The FBI on Monday released statistics relating to hate crimes committed in 2013, showing that nearly half of the victims were targeted on the basis of race.
Law enforcement agencies reported 5,922 hate crimes motivated by a single bias last year involving 7,230 victims (another six hate crimes involving 12 victims were motivated by multiple biases). Of those 7,230 victims, 49.3 percent were targeted because of the perpetrators' racial bias, the FBI reports. Another 20.2 percent were victimized because of sexual orientation biases, while nearly 17 percent were targeted because of religious biases. Another 11.4 percent were victimized due to ethnicity bias.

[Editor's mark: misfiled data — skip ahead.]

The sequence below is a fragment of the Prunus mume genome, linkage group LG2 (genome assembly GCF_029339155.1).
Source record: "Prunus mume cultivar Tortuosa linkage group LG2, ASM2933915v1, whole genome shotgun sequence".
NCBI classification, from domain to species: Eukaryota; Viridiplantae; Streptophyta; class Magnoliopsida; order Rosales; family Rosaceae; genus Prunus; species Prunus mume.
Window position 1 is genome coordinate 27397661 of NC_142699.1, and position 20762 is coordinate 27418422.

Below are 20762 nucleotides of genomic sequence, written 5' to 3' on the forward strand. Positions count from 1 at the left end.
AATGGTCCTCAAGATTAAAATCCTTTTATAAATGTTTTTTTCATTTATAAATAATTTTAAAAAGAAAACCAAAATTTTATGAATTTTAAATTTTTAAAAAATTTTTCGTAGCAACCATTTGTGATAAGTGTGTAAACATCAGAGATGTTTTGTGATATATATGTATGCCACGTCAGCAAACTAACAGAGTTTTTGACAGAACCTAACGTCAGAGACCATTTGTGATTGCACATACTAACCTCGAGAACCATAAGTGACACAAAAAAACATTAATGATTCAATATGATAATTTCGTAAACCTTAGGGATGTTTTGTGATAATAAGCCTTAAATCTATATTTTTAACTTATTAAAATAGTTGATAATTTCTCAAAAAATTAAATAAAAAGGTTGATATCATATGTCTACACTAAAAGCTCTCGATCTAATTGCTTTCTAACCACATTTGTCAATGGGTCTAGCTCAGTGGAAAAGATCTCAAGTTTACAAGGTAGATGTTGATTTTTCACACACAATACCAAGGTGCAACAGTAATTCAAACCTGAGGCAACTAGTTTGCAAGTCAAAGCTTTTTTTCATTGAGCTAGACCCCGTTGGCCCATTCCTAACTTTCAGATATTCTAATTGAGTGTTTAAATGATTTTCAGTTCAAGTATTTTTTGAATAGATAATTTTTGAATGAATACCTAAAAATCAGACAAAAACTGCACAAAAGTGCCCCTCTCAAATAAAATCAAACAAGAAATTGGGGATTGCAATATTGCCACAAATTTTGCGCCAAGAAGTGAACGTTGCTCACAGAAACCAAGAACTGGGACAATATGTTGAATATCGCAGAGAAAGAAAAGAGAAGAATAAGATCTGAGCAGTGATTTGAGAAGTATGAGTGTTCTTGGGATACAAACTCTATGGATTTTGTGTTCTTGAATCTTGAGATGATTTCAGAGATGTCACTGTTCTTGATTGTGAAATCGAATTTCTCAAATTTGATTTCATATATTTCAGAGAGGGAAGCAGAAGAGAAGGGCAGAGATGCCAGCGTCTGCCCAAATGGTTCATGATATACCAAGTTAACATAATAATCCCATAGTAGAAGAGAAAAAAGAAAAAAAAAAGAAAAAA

This year's hate crimes report is the first to include bias categories of gender and gender identity, as required by the Matthew Shepard and James Byrd, Jr. Hate Crime Prevention Act of 2009. The report shows 0.5 percent of victims were targeted because of gender identity while 0.4 percent were targeted because of gender bias.
Of the 5,814 known offenders, 52.4 percent were white while 24.3 percent were black, the report shows. Race was unknown for 14.8 percent of the offenders. Among the 2,527 offenders for whom age was identified, most -- 68 percent -- were 18 or older. The report also shows that nearly a third of hate crimes occurred in or near residences or homes.
The report comes on the same day the Justice Department released its long-awaited revised racial profiling guidelines for federal law enforcement. The new guidelines prohibit officers from profiling on the basis of gender, national origin, religion, sexual orientation, and general identity, in addition to race and ethnicity.